Some like it dark 

Chelsea Wolfe's foreboding folk flips on the black light

If the underground rock community doesn't embrace Chelsea Wolfe, there's always the haunted house circuit. Wolfe's music could've emanated from a spooky old farmhouse on a hill overlooking a lightning-lit valley. It's suffused with creaky noises, horror-movie synth washes, and slow undulating guitar tones like Sonic Youth being smothered by Nick Cave.

Sometimes dubbed "doom folk," her music lingers like smoke in the footlights, droning psychedelia looming over minor-key melodies that abound behind discordant peals of guitar. If Wolfe were to describe her music in terms of a scent, she'd cite a combination of patchouli and vetiver.

"One of my favorite scents is patchouli — though I know it's associated with hippie culture — and vetiver [which is] very earthy and very potent," says the surprisingly perky Wolfe. "It's funny you asked that because I'm constantly struggling with my crazy intense sense of smell. It really affects me — the second I meet someone I feel their energy and I smell them.

"It's very animalistic and maybe a little creepy, but it's just how I am."

Though Wolfe now calls Los Angeles home, she lived in Northern California until just over a year ago, and wrote her latest, Apokalypsis there. (One is excused for assuming the title was a reaction to living in the land of tinsel and plastic.) Prior to writing it, Wolfe delved into books about scientific end times theories and imagined people's reactions.

A fair amount of attention has focused on the album's cover, which features Wolfe's face in a somber upward glance with eyes whited-out, an image disturbing to some.

"For me the album cover was a positive image of epiphany and realization. The whited-out eyes was supposed to be this 'aha' moment, this triumphant moment when you understand. And the album has the same feeling, just understanding the truth and being happy with that," she says. "Apocalypse doesn't always have to connote something negative. It can be something positive."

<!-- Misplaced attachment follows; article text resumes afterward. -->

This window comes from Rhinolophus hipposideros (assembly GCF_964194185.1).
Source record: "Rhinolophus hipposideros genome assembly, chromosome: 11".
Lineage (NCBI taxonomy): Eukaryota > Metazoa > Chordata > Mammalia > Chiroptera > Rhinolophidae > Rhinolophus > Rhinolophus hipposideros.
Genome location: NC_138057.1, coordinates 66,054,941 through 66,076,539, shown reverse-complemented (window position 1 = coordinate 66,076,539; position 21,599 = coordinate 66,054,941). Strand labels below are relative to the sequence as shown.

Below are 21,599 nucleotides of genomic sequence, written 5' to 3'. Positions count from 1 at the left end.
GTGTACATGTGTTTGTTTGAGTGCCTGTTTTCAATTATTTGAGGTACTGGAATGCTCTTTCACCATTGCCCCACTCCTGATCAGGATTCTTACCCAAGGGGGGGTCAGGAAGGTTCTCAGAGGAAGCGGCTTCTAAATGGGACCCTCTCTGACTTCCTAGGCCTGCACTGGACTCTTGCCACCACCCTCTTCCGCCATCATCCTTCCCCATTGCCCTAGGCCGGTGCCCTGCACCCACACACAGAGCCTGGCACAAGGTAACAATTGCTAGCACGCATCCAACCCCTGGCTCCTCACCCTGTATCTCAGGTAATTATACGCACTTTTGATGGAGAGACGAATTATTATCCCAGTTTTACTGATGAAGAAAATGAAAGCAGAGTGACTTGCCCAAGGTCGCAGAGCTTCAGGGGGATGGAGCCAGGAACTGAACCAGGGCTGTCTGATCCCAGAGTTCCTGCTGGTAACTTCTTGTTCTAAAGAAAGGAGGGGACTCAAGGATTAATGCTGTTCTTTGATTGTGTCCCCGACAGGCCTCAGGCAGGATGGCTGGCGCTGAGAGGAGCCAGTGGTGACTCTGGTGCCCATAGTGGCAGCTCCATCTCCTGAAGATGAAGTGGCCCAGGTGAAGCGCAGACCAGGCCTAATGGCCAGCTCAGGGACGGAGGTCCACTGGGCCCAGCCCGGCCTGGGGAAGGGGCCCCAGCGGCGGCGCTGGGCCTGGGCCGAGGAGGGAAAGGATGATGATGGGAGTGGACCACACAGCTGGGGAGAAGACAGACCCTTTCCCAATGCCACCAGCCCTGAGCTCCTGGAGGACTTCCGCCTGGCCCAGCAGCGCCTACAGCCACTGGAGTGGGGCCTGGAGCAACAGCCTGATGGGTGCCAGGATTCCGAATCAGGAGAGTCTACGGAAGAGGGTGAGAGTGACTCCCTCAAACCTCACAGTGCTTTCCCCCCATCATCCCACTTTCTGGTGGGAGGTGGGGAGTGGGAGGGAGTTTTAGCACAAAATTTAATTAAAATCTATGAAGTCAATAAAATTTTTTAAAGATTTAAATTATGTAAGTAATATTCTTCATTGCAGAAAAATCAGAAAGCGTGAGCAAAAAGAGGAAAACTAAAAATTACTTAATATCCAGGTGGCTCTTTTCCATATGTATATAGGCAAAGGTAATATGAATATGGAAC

Wolfe's musical interests were ignited early on. Her father was in a band, and had a studio in the basement of their home. When she was a child, she'd sneak down there and record. Still, everyone discouraged her from pursuing music as a career, and Wolfe hardly considered it despite having written songs since she was 9.

But a trip abroad where she spent three months with a touring performance troupe playing cathedrals, basements and old nuclear plants turned out to be the shy girl's chrysalis.

"Something about that," she says, "really awakened something inside of me, and made me want to perform and record and get my music out to the world."

That was 2009. Last year she released the industrial, clanging The Grime and the Glow, which brought forth her fascination with the dualities — light and dark, clean and grimy — that she traces back to childhood.

"When you're a child, your family wants you to be a child and enjoy life and think everything is sunshine and roses," says Wolfe.

"But somehow I knew that wasn't how it was. I realized there is some bad shit going on. And the way life could be so beautiful and so terrible at the same time — in different locations or even the same location — was just really intriguing and inspiring to me."


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